Big names in the insurance industry have been caught pants down by the Namibia Competition Commission (NaCC) for fixing prices that panel beaters should charge for repairs to insured vehicles, otherwise known as collusion.
The NaCC’s net has dragged along big names like Old Mutual Short-term Insurance Company Ltd, Hollard Insurance Company Ltd, Alexander Forbes Insurance Company Ltd, Santam Namibia Ltd, Outsurance Insurance Company of Namibia Ltd, Phoenix Assurance Namibia Ltd, and Momentum Short-term Insurance Ltd, previously known as Quanta Insurance Ltd.
Investigations that led to this huge bust are still at a primary stage, NaCC cautioned but has also found that on top of setting maximum mark-ups on parts, they further imposed maximum labour rates to be charged by panel beaters for the rendering of their services.
Price fixing as per the Competition Act of 2003 is illegal in Namibia and the insurance companies’ conduct is designed to disrupt competition, the NaCC said.
“The Commission’s preliminary investigative findings show that insurance companies have set the maximum rates and markup in order to reduce their cost without having regard to panel beaters’ input cost.”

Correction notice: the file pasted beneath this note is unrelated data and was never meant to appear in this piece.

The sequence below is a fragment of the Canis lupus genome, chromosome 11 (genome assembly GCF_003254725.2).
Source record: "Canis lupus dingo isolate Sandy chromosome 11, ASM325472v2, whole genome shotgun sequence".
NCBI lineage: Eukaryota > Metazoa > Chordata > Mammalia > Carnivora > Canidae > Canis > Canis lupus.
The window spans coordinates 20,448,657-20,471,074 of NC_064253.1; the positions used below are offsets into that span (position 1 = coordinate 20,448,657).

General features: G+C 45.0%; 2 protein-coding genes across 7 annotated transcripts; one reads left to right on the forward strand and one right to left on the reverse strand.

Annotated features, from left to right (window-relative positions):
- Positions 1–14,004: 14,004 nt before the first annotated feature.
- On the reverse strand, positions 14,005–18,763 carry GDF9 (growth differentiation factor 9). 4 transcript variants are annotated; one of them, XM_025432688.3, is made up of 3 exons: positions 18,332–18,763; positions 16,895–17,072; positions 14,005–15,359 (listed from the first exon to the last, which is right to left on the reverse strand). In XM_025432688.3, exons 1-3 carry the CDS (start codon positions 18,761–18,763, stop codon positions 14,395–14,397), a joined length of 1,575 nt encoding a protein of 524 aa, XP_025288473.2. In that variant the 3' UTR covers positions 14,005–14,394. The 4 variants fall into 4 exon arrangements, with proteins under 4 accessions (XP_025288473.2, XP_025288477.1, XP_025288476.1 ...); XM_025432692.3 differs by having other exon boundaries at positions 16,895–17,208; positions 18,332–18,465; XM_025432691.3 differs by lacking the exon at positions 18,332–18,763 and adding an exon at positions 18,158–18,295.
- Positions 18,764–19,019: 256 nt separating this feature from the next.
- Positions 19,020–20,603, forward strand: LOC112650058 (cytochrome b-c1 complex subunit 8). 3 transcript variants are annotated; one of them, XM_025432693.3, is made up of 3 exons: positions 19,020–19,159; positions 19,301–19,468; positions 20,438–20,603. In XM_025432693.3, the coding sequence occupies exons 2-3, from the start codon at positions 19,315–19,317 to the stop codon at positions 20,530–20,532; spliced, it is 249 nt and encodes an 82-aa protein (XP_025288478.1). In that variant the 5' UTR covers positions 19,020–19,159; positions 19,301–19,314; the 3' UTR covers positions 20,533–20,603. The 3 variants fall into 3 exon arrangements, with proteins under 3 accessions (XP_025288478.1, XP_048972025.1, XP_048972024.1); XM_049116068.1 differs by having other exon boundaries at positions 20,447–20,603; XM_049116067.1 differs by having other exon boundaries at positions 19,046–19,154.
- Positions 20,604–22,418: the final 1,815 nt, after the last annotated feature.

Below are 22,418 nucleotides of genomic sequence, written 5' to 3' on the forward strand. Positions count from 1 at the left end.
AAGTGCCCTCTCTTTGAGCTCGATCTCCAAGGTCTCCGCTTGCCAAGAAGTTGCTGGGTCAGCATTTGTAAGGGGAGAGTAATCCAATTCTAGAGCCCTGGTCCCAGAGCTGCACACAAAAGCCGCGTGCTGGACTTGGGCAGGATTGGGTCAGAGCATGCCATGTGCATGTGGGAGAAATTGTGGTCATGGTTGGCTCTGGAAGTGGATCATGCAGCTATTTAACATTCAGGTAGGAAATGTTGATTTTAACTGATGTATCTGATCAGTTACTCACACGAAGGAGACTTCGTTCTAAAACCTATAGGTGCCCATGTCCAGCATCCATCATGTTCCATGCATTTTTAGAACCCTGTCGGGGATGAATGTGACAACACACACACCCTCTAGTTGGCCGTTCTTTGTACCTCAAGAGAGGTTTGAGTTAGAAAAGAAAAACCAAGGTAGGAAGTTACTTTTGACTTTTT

“In doing so, insurance companies unjustly influence the price rather than allowing competition to determine the prevailing market conditions. These insurance companies further benefit from the costs imposed to the detriment of reduced panel beaters’ competition and limited consumer choice and potentially, prevent consumers from having access to better pricing,” said NaCC.
These insurance top-guns’ action has reduced competition among themselves as the fixed rates and mark-ups influence the premiums they charge consumers.
According to the NaCC, they put themselves at the point of potentially benefiting unfair excess profits that would ordinarily not prevail in the absence of their anti-competitive prohibited conduct.
The commission has also warned that their conduct has further adverse effects on the competitiveness of the downstream market, being the panel beater market.
“Under normal competitive conditions, insurance companies would consider the lowest substantial quotation from a group of panel beaters who would resultantly seek to compete against each other to ensure that they secure the work through employing innovative strategies that would reduce cost and improve efficiency,” said NaCC.
This innovation has been curtailed, it concluded due to the behavior of the culprits.
In the meantime, the culprits are yet to come out and make their case.